PUBLISHED ON: 20 August 2018

Yoga and meditation helped Catherine come to terms with her diagnosis. Now she helps others do the same on our Younger Women Together courses, and shares her top tips for finding calm during and after treatment.

Yoga swing

I didn’t think I had any risk factors

At 51, I was diagnosed with ductal carcinoma in situ (DCIS). It was a real shock because I wasn't expecting it. In fact, I skipped a mammogram at 50 because breast cancer wasn’t on my radar. No one in my family had it, and I didn’t think I had any risk factors.

My experience has made me encourage every woman I know to always consider going for a mammogram when invited or to check for unusual symptoms in their breasts, because the main risks are being a woman and getting older.

I learnt to embrace the reality of what was happening

The diagnosis felt like the stages of grief. Initially, I felt anger and thought, ‘Why me, what have I done wrong?’ Once that calmed down, I was able to embrace the reality of what was happening and get behind the treatment.

I felt lost once treatment ended

During treatment there’s a feeling of being looked after – you’re on a programme, with so much support. Once that’s done you're free of the hospital routine, which is a huge relief, but you also feel lost.

Having listened to a lecture by a psychologist about the end of the treatment, I realised it was natural to still feel scared. I think the most important thing at this point is maintaining a ‘normal’ life – whatever that means for you. 

There came a point in my recovery when I knew I needed time alone, and I went on a retreat which was totally off-grid. That was where I came to terms with what happened and let go emotionally.

My diagnosis made me confront my own mortality

I had been practising yoga and meditation for years before my diagnosis. While they don’t give you an immunity to getting ill, they can help change your reaction to difficult situations. The idea of coming to terms with who we are and why we’re on this earth – that’s what those practices do for me.

My diagnosis forced me to confront the idea of my own mortality and spirituality. I was already on that path, but I hadn't really faced those aspects of it. It changed me on a profound level and gave me acceptance and gratitude for life as it is.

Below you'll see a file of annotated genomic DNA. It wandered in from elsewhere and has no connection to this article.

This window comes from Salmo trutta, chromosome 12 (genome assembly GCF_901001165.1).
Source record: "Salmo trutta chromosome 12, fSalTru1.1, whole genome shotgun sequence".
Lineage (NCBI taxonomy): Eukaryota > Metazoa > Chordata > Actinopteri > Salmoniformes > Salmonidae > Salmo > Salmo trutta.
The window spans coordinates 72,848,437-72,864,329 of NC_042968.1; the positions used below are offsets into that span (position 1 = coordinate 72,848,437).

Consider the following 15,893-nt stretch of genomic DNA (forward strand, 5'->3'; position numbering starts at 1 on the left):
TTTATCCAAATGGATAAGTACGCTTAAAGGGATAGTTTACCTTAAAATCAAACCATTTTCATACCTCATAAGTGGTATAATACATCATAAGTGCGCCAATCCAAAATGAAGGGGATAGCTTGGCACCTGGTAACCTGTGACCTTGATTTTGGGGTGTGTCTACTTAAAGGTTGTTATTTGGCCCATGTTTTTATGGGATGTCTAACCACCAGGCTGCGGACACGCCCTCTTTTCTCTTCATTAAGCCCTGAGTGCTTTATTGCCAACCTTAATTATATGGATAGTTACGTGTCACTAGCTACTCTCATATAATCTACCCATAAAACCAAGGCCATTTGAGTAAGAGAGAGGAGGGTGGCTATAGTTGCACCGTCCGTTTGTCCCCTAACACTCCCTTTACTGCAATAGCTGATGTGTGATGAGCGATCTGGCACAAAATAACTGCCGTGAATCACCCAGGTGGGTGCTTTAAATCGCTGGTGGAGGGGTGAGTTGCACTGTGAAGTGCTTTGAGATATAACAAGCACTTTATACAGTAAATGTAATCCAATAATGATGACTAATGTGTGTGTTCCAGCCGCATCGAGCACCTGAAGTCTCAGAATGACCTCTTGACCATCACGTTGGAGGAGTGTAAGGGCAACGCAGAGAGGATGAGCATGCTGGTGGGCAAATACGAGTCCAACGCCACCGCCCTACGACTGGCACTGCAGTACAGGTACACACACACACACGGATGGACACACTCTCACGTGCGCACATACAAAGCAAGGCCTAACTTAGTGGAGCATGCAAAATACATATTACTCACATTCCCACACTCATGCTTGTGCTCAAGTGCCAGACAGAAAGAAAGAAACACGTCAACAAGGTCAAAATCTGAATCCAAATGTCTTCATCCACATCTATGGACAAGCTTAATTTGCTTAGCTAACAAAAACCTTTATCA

Breast cancer made me realise how powerful meditation is

Catherine practising a yoga position

The stress of surgery and treatment puts you into fight-or-flight mode, which brings about physical tension and anxiety. Meditation allows us to access a relaxed state from the inside, no matter what’s going on externally.

Going through breast cancer made me realise that meditation doesn’t have to be complicated – it’s the simple techniques that work. When you manage to stay calm in a situation, you can step back and hear what's being told to you. This helped me understand my situation, the treatment, and what my consultants were telling me.

Five tips for getting started with meditation

1. Close your eyes - Just sitting with your eyes closed is meditation, and you get many of the benefits of calming down the nervous system by doing this. When you’re waiting for appointments, it can help to close your eyes and simply follow your breath’s natural rhythm.

2. Try a mantra - Giving your mind something to focus on when you’re under pressure is helpful. My favourite is Buddhist monk Thich Nhat Hanh’s meditation on the breath:

‘Breathing in, I calm my body.

‘Breathing out, I smile.

‘Dwelling in the present moment, I know this is a wonderful moment.’

You could repeat this three times slowly and notice your mind and body settle.

3. Download an app - Initially, guided meditations are a good way to start meditating. There are great free apps out there which can help you practise if you find it hard to slow down. Insight Timer and 1 Giant Mind have many techniques for all levels.

4. Get into the habit - The best time to set the habit is in the morning before you get caught up in your day. Getting up five minutes earlier to practise is enough, then build up gradually to 10 or 15 minutes when you can.

5. Try yoga nidra - If you’ve never meditated before, try yoga nidra, otherwise known as yogic sleep. It’s a ‘talk-through’ relaxation of the body which has a profound calming effect and is a great way to get to sleep. You can find a great choice of yoga nidra on the free app Insight Timer.

Catherine Turner is a writer, editor and meditation teacher at Will Williams Meditation in London.


Find more tips and hints on adjusting to life after breast cancer in BECCA, our free app.